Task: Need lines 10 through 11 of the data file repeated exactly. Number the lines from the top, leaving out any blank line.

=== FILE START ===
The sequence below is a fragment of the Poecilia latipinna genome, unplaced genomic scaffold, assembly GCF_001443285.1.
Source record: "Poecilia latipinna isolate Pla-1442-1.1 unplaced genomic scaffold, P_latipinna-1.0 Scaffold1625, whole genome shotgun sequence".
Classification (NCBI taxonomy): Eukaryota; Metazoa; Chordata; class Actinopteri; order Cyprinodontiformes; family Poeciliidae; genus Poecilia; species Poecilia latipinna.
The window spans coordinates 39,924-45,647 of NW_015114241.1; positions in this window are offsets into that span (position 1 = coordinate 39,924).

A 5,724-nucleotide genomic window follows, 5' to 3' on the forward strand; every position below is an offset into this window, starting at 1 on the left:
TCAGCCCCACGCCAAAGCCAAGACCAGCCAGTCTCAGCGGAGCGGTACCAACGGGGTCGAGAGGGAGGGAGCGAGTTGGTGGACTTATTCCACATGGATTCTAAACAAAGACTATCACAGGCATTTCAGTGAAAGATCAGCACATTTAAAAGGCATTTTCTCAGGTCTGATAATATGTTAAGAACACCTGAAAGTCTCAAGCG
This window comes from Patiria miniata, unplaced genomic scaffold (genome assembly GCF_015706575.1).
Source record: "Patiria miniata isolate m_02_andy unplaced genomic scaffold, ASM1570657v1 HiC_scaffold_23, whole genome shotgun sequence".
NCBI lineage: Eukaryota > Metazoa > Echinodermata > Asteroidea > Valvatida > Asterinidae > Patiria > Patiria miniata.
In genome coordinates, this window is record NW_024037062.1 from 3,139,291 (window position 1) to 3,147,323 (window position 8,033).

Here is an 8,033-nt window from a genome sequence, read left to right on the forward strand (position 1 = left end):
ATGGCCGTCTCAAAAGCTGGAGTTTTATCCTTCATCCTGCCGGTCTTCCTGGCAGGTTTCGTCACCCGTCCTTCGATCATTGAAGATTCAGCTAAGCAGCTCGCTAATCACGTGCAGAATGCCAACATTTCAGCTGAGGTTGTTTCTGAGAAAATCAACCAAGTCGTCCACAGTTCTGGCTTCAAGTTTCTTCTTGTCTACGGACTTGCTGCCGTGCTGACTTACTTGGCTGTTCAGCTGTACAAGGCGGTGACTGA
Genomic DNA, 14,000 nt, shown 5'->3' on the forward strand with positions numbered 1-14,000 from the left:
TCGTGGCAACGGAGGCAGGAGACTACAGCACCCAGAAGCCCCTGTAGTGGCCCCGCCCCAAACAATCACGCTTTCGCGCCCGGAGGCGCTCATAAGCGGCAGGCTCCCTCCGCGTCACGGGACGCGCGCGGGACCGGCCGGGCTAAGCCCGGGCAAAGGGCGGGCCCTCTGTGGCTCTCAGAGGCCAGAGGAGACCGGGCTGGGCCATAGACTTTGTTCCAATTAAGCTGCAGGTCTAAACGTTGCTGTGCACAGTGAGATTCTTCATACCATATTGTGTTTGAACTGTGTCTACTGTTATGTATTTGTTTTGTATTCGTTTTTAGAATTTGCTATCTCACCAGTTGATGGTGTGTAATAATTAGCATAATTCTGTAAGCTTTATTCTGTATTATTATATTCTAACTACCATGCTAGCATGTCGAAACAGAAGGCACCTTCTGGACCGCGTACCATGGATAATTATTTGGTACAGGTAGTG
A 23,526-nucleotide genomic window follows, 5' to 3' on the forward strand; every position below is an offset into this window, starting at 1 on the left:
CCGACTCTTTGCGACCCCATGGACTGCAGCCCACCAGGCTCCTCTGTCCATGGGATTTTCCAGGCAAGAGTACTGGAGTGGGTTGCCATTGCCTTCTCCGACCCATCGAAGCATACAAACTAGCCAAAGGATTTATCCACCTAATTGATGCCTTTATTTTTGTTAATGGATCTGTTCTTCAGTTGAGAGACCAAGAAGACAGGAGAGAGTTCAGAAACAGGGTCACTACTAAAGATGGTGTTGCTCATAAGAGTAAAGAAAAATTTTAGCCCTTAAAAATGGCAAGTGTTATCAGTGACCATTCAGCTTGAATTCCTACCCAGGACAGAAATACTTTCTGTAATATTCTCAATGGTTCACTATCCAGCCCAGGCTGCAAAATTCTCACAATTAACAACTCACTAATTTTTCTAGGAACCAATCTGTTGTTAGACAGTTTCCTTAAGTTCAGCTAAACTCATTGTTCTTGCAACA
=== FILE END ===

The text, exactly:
In genome coordinates, this window is record NW_024037062.1 from 3,139,291 (window position 1) to 3,147,323 (window position 8,033).

Here is an 8,033-nt window from a genome sequence, read left to right on the forward strand (position 1 = left end):